The seas, they twist and turn;
Their waves burn around
The cradle of this cargo hold
That barely holds me as I sleep.
Rough-rocked by breaking decks,
I drift away, half at rest
In the slum-dwelling of a mind
That dares to slumber
As the skies fall in
And my whole world shipwrecks.
Each one cries out to his own god;
To the god of his own neighbourhood,
The good and the bad,
To the deist diety of data and ambivalent reason,
To the unreason of luck
To coastguard demigods on far-off shores,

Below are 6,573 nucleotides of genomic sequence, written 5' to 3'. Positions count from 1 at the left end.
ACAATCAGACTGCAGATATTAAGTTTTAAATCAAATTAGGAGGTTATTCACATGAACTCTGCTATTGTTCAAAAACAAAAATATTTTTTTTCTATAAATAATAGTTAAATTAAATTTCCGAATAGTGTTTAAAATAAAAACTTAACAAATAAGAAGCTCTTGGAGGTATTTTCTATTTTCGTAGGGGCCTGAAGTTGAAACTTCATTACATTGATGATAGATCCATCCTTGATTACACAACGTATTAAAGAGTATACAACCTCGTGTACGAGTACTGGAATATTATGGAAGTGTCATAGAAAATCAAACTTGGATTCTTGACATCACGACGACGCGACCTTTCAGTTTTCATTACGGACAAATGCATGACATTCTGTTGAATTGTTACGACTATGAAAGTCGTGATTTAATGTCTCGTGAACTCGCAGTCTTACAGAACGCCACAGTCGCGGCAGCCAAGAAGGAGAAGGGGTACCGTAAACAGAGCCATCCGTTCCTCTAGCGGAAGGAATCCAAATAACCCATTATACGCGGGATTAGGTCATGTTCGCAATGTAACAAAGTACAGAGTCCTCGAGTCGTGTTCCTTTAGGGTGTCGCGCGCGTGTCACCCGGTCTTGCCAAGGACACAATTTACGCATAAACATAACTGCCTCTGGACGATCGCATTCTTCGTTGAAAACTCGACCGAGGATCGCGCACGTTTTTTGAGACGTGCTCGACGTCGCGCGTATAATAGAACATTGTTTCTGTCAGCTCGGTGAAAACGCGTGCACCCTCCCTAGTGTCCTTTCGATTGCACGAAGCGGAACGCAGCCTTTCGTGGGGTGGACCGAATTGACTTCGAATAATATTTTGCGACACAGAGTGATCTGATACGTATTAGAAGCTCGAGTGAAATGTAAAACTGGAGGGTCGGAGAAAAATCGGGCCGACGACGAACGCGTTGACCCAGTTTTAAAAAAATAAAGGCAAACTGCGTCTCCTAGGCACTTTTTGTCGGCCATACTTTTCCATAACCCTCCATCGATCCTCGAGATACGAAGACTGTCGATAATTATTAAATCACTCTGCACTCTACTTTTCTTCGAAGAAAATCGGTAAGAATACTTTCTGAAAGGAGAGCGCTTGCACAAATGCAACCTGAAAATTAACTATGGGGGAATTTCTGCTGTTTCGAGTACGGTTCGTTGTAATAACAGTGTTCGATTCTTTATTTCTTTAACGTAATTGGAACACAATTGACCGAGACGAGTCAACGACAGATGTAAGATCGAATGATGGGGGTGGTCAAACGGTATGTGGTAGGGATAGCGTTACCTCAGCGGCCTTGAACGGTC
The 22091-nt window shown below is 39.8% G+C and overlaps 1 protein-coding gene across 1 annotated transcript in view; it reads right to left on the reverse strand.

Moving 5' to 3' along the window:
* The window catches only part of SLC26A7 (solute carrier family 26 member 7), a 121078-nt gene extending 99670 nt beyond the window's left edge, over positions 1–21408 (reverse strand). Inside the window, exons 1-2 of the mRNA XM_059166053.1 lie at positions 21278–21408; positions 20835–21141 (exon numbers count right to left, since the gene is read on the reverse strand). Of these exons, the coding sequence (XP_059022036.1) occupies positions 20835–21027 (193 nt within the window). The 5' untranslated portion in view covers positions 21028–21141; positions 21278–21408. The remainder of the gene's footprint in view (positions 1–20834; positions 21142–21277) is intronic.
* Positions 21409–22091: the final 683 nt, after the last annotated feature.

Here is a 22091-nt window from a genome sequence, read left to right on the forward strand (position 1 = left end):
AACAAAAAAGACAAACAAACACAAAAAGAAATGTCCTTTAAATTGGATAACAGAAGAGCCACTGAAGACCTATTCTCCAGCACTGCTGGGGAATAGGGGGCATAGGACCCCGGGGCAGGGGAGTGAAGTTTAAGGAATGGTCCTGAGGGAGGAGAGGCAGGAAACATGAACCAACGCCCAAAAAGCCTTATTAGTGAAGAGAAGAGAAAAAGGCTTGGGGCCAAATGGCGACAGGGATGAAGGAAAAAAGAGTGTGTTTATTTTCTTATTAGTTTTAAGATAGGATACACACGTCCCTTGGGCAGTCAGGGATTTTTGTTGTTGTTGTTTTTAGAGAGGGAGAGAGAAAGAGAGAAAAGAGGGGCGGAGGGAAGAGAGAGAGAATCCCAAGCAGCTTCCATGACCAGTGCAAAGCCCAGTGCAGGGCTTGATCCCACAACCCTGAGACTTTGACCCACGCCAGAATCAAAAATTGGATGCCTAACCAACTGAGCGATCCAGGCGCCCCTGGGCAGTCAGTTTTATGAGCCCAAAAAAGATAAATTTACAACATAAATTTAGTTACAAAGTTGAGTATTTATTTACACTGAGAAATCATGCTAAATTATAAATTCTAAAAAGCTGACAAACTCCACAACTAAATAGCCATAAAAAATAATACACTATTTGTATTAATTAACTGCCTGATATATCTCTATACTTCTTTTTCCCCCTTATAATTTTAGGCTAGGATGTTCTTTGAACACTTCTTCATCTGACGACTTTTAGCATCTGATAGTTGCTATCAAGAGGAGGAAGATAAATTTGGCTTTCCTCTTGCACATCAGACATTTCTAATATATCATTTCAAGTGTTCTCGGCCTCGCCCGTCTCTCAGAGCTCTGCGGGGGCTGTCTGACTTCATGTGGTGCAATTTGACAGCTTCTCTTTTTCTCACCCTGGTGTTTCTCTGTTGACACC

And to the misplaced Messiah of self.
Each one cries out to his own god,
Each one, except for me,
And so when no god answers back,
They cry at me instead.
“I believe in God, the Father almighty, creator of heaven and Earth”
I say with puppeteer lips and Pinnochio’s tongue;
For I am running away.
Half-way to Tarshish though Ninevah calls
“But better,” says my drunken mind, “to rest
In sunken halls, shark-mauled with fish-picked bones.
I will not go to Ninevah.”
So, praying to my God though I do not
They listen to me and throw me overboard.
And only then, when an ocean in perpetual motion
Ceases to let me drown,
And the animals around me give way to Him,
Can I bring myself to ask for His forgiveness and say
“Take me, my God, to Ninevah.”